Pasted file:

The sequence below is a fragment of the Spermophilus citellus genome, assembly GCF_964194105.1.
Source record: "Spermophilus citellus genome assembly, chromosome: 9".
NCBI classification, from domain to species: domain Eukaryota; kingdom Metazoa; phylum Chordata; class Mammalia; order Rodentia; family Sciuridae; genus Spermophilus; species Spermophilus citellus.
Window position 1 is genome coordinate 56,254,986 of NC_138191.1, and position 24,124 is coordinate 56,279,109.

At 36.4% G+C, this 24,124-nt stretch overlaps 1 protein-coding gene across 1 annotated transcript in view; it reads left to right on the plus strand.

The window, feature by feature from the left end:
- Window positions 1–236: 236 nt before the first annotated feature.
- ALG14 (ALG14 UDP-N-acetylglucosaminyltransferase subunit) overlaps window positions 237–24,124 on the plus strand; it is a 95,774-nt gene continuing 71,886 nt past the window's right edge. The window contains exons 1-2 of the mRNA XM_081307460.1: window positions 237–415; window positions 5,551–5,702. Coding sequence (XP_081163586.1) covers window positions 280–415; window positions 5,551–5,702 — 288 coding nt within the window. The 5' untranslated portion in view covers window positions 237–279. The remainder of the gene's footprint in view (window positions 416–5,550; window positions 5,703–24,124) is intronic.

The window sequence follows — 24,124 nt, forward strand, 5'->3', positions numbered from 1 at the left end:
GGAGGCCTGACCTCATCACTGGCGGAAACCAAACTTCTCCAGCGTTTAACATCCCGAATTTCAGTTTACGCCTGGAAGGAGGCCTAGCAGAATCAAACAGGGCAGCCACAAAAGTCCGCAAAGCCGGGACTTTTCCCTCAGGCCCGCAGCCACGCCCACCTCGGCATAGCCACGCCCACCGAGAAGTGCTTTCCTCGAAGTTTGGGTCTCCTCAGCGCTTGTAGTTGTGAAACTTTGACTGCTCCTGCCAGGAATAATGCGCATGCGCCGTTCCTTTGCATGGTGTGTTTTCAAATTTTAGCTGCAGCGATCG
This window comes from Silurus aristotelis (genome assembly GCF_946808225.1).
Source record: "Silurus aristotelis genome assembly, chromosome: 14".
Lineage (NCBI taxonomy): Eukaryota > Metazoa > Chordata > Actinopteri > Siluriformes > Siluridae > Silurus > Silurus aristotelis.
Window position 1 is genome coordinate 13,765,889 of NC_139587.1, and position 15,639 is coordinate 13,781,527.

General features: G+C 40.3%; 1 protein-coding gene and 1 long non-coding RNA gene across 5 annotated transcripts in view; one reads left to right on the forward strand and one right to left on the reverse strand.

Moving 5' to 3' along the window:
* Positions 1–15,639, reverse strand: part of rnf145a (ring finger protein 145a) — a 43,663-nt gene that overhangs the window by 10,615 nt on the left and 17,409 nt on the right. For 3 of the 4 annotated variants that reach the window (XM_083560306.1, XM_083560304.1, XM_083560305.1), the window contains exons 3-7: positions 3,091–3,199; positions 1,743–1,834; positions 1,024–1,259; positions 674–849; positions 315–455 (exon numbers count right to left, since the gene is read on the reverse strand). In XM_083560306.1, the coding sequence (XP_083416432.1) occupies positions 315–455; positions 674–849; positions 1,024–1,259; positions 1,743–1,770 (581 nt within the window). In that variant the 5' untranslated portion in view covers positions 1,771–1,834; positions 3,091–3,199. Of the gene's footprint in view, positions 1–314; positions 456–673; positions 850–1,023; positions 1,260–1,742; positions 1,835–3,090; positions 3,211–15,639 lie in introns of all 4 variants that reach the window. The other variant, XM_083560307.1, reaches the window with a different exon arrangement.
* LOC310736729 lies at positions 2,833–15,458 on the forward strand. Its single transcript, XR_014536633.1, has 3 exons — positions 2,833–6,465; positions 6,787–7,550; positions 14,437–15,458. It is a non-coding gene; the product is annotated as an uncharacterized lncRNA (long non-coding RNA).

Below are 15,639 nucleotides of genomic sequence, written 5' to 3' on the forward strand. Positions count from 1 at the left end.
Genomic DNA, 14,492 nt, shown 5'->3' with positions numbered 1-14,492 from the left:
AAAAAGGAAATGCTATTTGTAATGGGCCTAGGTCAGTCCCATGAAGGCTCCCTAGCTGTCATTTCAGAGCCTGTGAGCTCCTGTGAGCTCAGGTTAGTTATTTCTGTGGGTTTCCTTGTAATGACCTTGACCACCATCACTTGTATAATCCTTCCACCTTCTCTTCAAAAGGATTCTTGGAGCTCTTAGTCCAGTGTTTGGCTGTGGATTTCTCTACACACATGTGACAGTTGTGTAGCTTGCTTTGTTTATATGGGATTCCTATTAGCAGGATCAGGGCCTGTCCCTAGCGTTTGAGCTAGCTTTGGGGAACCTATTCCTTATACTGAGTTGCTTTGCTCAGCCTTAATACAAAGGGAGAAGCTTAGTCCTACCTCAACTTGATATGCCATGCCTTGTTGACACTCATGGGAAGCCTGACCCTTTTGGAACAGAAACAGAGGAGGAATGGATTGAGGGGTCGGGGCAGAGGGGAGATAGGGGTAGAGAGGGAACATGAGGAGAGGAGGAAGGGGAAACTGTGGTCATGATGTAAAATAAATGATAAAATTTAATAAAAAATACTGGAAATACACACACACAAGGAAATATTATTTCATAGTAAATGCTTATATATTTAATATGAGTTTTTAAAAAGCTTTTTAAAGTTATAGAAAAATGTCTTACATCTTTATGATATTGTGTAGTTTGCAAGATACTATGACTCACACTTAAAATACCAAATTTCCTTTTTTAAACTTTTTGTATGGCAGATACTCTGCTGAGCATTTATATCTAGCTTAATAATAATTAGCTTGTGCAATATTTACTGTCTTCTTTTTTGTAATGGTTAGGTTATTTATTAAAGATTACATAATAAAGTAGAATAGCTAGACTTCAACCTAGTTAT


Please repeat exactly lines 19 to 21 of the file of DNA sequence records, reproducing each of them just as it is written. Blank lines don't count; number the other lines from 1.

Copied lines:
Below are 15,639 nucleotides of genomic sequence, written 5' to 3' on the forward strand. Positions count from 1 at the left end.
Genomic DNA, 14,492 nt, shown 5'->3' with positions numbered 1-14,492 from the left:
AAAAAGGAAATGCTATTTGTAATGGGCCTAGGTCAGTCCCATGAAGGCTCCCTAGCTGTCATTTCAGAGCCTGTGAGCTCCTGTGAGCTCAGGTTAGTTATTTCTGTGGGTTTCCTTGTAATGACCTTGACCACCATCACTTGTATAATCCTTCCACCTTCTCTTCAAAAGGATTCTTGGAGCTCTTAGTCCAGTGTTTGGCTGTGGATTTCTCTACACACATGTGACAGTTGTGTAGCTTGCTTTGTTTATATGGGATTCCTATTAGCAGGATCAGGGCCTGTCCCTAGCGTTTGAGCTAGCTTTGGGGAACCTATTCCTTATACTGAGTTGCTTTGCTCAGCCTTAATACAAAGGGAGAAGCTTAGTCCTACCTCAACTTGATATGCCATGCCTTGTTGACACTCATGGGAAGCCTGACCCTTTTGGAACAGAAACAGAGGAGGAATGGATTGAGGGGTCGGGGCAGAGGGGAGATAGGGGTAGAGAGGGAACATGAGGAGAGGAGGAAGGGGAAACTGTGGTCATGATGTAAAATAAATGATAAAATTTAATAAAAAATACTGGAAATACACACACACAAGGAAATATTATTTCATAGTAAATGCTTATATATTTAATATGAGTTTTTAAAAAGCTTTTTAAAGTTATAGAAAAATGTCTTACATCTTTATGATATTGTGTAGTTTGCAAGATACTATGACTCACACTTAAAATACCAAATTTCCTTTTTTAAACTTTTTGTATGGCAGATACTCTGCTGAGCATTTATATCTAGCTTAATAATAATTAGCTTGTGCAATATTTACTGTCTTCTTTTTTGTAATGGTTAGGTTATTTATTAAAGATTACATAATAAAGTAGAATAGCTAGACTTCAACCTAGTTAT